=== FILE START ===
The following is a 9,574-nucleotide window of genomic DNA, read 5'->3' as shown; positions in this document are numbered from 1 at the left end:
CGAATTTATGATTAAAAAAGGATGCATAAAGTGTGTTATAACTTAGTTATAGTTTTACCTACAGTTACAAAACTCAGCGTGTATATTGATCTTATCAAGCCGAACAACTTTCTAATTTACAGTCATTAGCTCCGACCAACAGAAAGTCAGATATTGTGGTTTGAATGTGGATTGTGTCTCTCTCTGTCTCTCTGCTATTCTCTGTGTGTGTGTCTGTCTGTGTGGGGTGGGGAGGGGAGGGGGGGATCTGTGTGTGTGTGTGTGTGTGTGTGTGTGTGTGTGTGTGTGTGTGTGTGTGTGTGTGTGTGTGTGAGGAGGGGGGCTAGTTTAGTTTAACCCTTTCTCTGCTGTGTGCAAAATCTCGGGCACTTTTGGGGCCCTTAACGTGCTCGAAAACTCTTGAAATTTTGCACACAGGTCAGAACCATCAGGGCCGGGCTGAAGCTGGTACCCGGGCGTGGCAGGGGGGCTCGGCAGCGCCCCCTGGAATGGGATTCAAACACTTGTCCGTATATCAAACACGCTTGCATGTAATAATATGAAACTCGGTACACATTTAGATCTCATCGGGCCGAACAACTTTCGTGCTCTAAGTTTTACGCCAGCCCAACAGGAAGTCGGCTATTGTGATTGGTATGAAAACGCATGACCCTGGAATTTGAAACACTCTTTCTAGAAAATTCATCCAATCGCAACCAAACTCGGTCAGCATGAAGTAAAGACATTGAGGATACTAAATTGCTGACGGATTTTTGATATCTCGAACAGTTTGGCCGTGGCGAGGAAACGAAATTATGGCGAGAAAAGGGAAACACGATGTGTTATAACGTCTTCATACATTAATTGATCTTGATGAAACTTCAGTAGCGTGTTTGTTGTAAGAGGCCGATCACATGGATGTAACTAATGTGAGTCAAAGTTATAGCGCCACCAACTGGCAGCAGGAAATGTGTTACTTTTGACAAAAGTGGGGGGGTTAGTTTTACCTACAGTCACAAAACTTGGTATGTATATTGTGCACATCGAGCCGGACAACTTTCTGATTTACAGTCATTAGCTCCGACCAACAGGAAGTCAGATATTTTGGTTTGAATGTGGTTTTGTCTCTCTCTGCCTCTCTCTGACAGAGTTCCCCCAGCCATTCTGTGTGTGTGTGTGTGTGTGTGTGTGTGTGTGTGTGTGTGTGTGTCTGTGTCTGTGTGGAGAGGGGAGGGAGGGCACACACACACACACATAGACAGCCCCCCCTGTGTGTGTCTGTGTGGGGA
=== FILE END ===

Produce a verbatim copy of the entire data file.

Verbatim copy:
The following is a 9,574-nucleotide window of genomic DNA, read 5'->3' as shown; positions in this document are numbered from 1 at the left end:
CGAATTTATGATTAAAAAAGGATGCATAAAGTGTGTTATAACTTAGTTATAGTTTTACCTACAGTTACAAAACTCAGCGTGTATATTGATCTTATCAAGCCGAACAACTTTCTAATTTACAGTCATTAGCTCCGACCAACAGAAAGTCAGATATTGTGGTTTGAATGTGGATTGTGTCTCTCTCTGTCTCTCTGCTATTCTCTGTGTGTGTGTCTGTCTGTGTGGGGTGGGGAGGGGAGGGGGGGATCTGTGTGTGTGTGTGTGTGTGTGTGTGTGTGTGTGTGTGTGTGTGTGTGTGTGTGTGTGTGTGTGAGGAGGGGGGCTAGTTTAGTTTAACCCTTTCTCTGCTGTGTGCAAAATCTCGGGCACTTTTGGGGCCCTTAACGTGCTCGAAAACTCTTGAAATTTTGCACACAGGTCAGAACCATCAGGGCCGGGCTGAAGCTGGTACCCGGGCGTGGCAGGGGGGCTCGGCAGCGCCCCCTGGAATGGGATTCAAACACTTGTCCGTATATCAAACACGCTTGCATGTAATAATATGAAACTCGGTACACATTTAGATCTCATCGGGCCGAACAACTTTCGTGCTCTAAGTTTTACGCCAGCCCAACAGGAAGTCGGCTATTGTGATTGGTATGAAAACGCATGACCCTGGAATTTGAAACACTCTTTCTAGAAAATTCATCCAATCGCAACCAAACTCGGTCAGCATGAAGTAAAGACATTGAGGATACTAAATTGCTGACGGATTTTTGATATCTCGAACAGTTTGGCCGTGGCGAGGAAACGAAATTATGGCGAGAAAAGGGAAACACGATGTGTTATAACGTCTTCATACATTAATTGATCTTGATGAAACTTCAGTAGCGTGTTTGTTGTAAGAGGCCGATCACATGGATGTAACTAATGTGAGTCAAAGTTATAGCGCCACCAACTGGCAGCAGGAAATGTGTTACTTTTGACAAAAGTGGGGGGGTTAGTTTTACCTACAGTCACAAAACTTGGTATGTATATTGTGCACATCGAGCCGGACAACTTTCTGATTTACAGTCATTAGCTCCGACCAACAGGAAGTCAGATATTTTGGTTTGAATGTGGTTTTGTCTCTCTCTGCCTCTCTCTGACAGAGTTCCCCCAGCCATTCTGTGTGTGTGTGTGTGTGTGTGTGTGTGTGTGTGTGTGTGTGTGTCTGTGTCTGTGTGGAGAGGGGAGGGAGGGCACACACACACACACATAGACAGCCCCCCCTGTGTGTGTCTGTGTGGGGA